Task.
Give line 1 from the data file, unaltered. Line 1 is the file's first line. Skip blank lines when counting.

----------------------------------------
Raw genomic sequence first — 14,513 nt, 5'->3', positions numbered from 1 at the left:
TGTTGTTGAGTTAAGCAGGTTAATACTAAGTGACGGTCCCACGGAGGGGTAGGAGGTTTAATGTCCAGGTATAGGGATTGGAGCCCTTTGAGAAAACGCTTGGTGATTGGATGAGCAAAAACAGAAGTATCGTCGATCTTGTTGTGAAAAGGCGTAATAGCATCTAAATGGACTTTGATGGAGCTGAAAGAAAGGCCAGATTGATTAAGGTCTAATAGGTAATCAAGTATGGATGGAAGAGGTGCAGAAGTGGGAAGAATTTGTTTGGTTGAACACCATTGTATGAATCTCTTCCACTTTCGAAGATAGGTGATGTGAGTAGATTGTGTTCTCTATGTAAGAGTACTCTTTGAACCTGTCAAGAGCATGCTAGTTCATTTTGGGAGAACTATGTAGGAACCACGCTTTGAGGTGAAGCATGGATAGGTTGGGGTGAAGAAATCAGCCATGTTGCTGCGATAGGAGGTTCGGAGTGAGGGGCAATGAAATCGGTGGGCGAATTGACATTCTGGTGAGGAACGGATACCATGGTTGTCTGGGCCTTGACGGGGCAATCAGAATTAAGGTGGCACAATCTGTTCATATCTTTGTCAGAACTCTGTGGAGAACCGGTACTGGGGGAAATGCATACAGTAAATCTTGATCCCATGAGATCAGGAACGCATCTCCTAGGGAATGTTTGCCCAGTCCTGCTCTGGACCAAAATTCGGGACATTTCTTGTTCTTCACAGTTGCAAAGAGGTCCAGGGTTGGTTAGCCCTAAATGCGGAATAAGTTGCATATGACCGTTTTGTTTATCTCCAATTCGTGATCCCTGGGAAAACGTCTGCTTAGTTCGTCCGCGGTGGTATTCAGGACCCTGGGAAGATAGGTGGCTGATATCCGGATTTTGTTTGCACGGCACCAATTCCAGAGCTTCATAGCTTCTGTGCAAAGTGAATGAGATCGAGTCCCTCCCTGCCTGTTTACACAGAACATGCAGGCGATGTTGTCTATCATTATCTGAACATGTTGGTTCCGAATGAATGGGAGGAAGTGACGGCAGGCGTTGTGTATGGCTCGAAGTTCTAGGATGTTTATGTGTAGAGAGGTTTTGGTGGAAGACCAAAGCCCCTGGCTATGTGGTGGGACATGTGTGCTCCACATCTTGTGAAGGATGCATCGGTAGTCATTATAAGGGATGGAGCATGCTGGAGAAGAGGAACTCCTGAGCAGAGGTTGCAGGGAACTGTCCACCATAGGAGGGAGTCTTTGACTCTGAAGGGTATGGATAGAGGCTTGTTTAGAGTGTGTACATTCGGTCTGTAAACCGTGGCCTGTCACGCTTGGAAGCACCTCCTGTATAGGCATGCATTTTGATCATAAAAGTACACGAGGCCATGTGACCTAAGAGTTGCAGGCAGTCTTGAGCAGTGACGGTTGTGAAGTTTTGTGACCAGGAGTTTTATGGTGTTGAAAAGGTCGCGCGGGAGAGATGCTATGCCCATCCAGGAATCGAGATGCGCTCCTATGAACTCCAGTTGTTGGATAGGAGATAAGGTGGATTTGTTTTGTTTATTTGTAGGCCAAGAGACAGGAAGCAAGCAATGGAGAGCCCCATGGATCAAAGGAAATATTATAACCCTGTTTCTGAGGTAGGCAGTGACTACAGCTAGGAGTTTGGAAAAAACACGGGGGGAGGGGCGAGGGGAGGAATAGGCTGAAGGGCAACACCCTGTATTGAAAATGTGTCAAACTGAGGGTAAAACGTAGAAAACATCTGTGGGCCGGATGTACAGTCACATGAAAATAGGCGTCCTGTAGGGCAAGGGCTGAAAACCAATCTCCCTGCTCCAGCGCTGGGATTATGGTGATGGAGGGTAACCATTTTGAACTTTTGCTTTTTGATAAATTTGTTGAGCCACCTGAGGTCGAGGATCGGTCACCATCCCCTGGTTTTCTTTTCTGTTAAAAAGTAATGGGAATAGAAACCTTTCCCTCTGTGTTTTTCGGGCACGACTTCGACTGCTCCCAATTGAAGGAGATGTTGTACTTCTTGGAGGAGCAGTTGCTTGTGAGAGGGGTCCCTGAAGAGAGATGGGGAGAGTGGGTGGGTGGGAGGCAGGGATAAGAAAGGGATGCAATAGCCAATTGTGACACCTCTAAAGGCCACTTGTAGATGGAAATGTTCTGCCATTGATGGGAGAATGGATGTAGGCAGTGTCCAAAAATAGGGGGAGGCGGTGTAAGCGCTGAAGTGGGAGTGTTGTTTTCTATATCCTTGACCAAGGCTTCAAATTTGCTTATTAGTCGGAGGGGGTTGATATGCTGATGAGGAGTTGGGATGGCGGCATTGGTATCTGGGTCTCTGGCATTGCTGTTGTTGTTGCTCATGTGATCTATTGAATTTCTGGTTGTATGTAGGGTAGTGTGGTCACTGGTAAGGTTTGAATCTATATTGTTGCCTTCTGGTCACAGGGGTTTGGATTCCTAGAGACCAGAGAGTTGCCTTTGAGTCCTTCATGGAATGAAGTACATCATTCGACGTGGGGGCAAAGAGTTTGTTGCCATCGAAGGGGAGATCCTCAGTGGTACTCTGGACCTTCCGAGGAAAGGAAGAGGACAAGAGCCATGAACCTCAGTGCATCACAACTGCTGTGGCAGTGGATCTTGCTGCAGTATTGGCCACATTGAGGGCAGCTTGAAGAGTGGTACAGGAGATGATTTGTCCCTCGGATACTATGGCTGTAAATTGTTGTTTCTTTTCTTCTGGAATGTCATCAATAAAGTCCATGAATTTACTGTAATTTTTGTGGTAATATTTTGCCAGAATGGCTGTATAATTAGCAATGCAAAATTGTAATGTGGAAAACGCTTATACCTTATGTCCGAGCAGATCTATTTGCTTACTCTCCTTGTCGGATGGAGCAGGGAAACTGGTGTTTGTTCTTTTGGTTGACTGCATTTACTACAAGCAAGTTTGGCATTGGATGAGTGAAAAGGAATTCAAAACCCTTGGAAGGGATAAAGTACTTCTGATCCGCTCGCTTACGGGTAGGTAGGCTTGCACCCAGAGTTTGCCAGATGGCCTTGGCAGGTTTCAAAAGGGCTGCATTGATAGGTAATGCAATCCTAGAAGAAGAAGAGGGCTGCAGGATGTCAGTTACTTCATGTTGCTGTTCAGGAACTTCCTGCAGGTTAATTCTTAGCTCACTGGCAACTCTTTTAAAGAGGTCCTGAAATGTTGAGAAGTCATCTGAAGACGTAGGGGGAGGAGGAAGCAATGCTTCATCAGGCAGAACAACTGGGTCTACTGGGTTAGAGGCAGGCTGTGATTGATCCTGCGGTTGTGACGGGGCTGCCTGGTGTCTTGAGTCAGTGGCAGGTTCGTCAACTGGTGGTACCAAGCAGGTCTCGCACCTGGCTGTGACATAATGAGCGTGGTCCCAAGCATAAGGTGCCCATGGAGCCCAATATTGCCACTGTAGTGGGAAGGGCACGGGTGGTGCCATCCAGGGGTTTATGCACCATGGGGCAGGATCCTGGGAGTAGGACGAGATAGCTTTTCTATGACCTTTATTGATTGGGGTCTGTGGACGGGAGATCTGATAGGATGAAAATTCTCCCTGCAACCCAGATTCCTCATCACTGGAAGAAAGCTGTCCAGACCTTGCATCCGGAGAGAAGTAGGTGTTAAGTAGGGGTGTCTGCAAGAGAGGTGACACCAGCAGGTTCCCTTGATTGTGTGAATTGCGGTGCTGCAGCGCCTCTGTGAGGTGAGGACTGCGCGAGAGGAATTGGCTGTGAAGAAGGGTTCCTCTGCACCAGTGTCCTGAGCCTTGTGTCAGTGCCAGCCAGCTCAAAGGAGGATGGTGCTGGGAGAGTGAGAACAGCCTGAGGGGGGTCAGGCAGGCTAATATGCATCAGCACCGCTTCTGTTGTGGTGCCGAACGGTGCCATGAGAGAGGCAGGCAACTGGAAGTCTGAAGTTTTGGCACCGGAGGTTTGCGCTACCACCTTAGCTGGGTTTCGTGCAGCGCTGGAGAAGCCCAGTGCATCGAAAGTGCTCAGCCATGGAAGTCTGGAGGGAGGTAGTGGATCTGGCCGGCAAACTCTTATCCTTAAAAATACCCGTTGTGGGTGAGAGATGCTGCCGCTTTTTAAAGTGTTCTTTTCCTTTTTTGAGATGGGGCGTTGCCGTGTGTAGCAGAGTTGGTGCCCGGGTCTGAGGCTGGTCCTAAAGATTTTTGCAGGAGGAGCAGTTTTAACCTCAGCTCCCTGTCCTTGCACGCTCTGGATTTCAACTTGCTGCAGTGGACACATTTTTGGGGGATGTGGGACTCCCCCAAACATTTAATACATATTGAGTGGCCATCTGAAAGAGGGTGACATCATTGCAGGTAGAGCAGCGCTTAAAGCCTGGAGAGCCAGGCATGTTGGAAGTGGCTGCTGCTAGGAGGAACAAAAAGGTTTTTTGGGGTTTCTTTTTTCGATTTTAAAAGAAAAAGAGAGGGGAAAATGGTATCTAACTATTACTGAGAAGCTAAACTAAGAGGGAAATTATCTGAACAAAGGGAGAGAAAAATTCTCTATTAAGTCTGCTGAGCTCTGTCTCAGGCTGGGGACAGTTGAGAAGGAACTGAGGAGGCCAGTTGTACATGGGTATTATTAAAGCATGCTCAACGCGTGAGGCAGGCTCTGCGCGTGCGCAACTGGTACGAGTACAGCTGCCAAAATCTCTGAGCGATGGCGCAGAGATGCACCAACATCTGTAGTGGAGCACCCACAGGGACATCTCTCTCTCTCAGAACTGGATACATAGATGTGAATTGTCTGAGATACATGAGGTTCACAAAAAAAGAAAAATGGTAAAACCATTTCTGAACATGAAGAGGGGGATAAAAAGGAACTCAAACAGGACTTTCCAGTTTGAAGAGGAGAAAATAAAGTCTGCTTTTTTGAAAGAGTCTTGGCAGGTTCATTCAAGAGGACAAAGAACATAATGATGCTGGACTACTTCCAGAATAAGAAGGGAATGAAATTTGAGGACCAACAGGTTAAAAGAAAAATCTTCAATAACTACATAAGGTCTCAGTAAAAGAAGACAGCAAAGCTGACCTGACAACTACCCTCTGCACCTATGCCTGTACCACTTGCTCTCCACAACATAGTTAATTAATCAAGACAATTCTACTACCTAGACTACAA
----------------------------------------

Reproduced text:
Raw genomic sequence first — 14,513 nt, 5'->3', positions numbered from 1 at the left: